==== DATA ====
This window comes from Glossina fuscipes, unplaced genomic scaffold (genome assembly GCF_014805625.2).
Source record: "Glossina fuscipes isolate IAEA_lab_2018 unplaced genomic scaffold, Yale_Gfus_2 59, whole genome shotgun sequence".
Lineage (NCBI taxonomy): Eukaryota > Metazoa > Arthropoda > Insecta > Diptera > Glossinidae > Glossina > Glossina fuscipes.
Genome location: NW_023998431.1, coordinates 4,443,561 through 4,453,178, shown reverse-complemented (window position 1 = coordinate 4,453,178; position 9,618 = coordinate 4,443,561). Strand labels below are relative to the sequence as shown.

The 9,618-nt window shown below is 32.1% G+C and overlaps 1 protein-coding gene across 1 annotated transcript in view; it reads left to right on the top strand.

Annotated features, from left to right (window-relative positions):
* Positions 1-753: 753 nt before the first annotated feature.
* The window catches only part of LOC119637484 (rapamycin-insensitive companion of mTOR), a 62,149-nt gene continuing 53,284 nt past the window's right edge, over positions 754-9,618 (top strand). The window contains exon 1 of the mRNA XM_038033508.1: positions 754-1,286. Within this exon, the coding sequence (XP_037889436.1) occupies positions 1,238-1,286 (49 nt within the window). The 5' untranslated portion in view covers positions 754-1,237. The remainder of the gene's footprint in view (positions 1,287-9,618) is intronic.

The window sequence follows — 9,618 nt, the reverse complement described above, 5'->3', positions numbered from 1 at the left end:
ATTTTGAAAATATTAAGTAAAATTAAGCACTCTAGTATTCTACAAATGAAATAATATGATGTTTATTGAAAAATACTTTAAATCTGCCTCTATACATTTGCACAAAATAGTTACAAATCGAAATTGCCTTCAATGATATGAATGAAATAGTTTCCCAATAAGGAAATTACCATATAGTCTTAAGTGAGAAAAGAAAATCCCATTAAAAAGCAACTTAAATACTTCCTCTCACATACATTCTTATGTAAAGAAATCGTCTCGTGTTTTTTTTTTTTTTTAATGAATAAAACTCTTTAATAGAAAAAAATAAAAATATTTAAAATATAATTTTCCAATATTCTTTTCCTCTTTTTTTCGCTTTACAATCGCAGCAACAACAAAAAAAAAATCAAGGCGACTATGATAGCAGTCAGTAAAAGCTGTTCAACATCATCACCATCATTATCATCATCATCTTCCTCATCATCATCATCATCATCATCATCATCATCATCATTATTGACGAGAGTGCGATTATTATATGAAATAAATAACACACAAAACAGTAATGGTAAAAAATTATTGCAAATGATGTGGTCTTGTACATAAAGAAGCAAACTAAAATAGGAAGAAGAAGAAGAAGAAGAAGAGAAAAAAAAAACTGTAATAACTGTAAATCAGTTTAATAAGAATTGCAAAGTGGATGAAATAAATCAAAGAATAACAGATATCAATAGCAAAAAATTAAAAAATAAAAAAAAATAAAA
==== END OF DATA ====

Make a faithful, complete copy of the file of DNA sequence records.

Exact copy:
This window comes from Glossina fuscipes, unplaced genomic scaffold (genome assembly GCF_014805625.2).
Source record: "Glossina fuscipes isolate IAEA_lab_2018 unplaced genomic scaffold, Yale_Gfus_2 59, whole genome shotgun sequence".
Lineage (NCBI taxonomy): Eukaryota > Metazoa > Arthropoda > Insecta > Diptera > Glossinidae > Glossina > Glossina fuscipes.
Genome location: NW_023998431.1, coordinates 4,443,561 through 4,453,178, shown reverse-complemented (window position 1 = coordinate 4,453,178; position 9,618 = coordinate 4,443,561). Strand labels below are relative to the sequence as shown.

The 9,618-nt window shown below is 32.1% G+C and overlaps 1 protein-coding gene across 1 annotated transcript in view; it reads left to right on the top strand.

Annotated features, from left to right (window-relative positions):
* Positions 1-753: 753 nt before the first annotated feature.
* The window catches only part of LOC119637484 (rapamycin-insensitive companion of mTOR), a 62,149-nt gene continuing 53,284 nt past the window's right edge, over positions 754-9,618 (top strand). The window contains exon 1 of the mRNA XM_038033508.1: positions 754-1,286. Within this exon, the coding sequence (XP_037889436.1) occupies positions 1,238-1,286 (49 nt within the window). The 5' untranslated portion in view covers positions 754-1,237. The remainder of the gene's footprint in view (positions 1,287-9,618) is intronic.

The window sequence follows — 9,618 nt, the reverse complement described above, 5'->3', positions numbered from 1 at the left end:
ATTTTGAAAATATTAAGTAAAATTAAGCACTCTAGTATTCTACAAATGAAATAATATGATGTTTATTGAAAAATACTTTAAATCTGCCTCTATACATTTGCACAAAATAGTTACAAATCGAAATTGCCTTCAATGATATGAATGAAATAGTTTCCCAATAAGGAAATTACCATATAGTCTTAAGTGAGAAAAGAAAATCCCATTAAAAAGCAACTTAAATACTTCCTCTCACATACATTCTTATGTAAAGAAATCGTCTCGTGTTTTTTTTTTTTTTTAATGAATAAAACTCTTTAATAGAAAAAAATAAAAATATTTAAAATATAATTTTCCAATATTCTTTTCCTCTTTTTTTCGCTTTACAATCGCAGCAACAACAAAAAAAAAATCAAGGCGACTATGATAGCAGTCAGTAAAAGCTGTTCAACATCATCACCATCATTATCATCATCATCTTCCTCATCATCATCATCATCATCATCATCATCATCATCATTATTGACGAGAGTGCGATTATTATATGAAATAAATAACACACAAAACAGTAATGGTAAAAAATTATTGCAAATGATGTGGTCTTGTACATAAAGAAGCAAACTAAAATAGGAAGAAGAAGAAGAAGAAGAAGAGAAAAAAAAAACTGTAATAACTGTAAATCAGTTTAATAAGAATTGCAAAGTGGATGAAATAAATCAAAGAATAACAGATATCAATAGCAAAAAATTAAAAAATAAAAAAAAATAAAA